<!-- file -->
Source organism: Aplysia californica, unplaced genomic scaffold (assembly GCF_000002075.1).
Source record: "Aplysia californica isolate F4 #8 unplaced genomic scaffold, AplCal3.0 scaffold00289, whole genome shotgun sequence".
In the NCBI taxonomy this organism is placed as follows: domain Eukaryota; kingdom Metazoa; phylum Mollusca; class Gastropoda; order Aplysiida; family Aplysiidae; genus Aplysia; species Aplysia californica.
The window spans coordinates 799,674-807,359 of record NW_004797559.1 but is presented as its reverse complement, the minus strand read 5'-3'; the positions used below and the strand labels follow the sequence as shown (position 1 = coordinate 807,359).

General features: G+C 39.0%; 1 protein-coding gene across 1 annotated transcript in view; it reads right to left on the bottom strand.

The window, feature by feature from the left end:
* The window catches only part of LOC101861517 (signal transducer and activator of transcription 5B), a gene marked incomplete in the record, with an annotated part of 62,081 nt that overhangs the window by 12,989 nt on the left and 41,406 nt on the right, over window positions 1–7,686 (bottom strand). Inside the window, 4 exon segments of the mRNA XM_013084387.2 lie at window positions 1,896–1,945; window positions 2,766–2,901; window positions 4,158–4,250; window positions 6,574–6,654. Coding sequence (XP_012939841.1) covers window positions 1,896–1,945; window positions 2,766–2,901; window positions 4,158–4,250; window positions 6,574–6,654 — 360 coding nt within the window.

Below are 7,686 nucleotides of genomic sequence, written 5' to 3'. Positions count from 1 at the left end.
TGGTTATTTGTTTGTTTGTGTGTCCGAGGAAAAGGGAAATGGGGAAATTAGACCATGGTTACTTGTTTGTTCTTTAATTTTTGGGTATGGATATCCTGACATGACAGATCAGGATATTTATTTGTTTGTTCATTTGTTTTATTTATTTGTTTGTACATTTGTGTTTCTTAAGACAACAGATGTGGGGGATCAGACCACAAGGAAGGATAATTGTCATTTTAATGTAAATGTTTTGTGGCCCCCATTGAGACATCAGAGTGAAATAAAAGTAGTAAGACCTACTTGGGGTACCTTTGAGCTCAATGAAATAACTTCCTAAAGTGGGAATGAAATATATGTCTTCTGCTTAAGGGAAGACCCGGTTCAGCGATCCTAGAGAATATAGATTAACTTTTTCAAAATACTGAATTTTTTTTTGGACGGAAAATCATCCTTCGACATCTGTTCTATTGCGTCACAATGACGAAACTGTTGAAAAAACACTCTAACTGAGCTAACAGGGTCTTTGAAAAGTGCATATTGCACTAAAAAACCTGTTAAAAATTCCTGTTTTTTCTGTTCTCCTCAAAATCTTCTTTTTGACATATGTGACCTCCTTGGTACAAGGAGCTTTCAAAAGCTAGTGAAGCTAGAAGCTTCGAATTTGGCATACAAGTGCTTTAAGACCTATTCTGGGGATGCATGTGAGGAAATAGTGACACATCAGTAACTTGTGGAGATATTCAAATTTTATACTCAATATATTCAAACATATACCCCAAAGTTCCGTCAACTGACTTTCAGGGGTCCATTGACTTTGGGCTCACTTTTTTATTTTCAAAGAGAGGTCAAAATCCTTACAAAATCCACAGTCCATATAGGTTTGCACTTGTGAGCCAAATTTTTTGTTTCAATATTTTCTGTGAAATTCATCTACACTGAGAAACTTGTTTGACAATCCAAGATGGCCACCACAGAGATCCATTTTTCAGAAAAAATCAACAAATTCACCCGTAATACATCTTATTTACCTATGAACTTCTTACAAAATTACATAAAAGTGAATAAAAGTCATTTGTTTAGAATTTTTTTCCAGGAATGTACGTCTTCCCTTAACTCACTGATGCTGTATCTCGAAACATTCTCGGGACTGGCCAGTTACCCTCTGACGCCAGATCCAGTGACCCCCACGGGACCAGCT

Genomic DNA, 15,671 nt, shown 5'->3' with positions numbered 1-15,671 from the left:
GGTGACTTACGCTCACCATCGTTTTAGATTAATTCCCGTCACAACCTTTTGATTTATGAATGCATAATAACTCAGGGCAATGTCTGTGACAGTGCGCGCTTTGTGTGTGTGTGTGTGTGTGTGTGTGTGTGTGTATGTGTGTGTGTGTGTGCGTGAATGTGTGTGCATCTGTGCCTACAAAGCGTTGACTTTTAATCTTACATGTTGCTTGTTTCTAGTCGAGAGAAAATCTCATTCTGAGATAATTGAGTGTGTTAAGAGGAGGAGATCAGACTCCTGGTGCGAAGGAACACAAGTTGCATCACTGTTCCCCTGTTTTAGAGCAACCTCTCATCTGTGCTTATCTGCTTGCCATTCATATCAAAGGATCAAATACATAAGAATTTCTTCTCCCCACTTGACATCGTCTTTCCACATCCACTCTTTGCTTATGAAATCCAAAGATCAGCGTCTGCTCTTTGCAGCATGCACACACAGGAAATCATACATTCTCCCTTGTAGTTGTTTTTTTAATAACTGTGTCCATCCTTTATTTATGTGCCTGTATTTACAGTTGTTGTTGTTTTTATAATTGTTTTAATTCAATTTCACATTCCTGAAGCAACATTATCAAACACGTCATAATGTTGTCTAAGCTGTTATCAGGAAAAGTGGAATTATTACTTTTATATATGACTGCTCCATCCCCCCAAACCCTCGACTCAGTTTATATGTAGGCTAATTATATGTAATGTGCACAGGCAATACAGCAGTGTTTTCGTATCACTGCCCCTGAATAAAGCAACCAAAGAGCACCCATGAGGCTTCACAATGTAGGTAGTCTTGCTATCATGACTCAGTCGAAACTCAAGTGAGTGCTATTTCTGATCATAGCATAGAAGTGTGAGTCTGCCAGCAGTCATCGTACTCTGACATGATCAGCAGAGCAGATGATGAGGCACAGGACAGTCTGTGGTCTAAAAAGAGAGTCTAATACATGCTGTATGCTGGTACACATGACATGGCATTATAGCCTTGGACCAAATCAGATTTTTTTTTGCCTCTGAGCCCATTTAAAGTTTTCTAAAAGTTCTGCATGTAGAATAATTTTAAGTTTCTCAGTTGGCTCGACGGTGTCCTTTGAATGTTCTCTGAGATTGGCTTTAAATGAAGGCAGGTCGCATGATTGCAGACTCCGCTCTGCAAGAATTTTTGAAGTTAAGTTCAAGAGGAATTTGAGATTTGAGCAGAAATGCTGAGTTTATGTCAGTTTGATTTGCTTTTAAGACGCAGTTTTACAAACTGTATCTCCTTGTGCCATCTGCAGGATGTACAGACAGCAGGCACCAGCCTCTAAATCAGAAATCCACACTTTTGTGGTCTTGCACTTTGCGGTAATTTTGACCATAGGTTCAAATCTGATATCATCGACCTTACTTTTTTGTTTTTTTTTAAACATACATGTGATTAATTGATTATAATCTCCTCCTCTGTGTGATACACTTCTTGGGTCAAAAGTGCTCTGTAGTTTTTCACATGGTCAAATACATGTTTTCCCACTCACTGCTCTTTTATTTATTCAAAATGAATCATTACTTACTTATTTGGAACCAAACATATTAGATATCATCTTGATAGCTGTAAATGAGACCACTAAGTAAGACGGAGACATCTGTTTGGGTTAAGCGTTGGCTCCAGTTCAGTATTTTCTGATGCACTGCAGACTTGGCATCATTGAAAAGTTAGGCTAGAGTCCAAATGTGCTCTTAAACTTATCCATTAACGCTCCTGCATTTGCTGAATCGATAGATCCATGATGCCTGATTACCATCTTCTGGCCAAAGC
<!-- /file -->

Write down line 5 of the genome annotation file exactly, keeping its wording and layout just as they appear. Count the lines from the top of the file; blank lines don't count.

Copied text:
General features: G+C 39.0%; 1 protein-coding gene across 1 annotated transcript in view; it reads right to left on the bottom strand.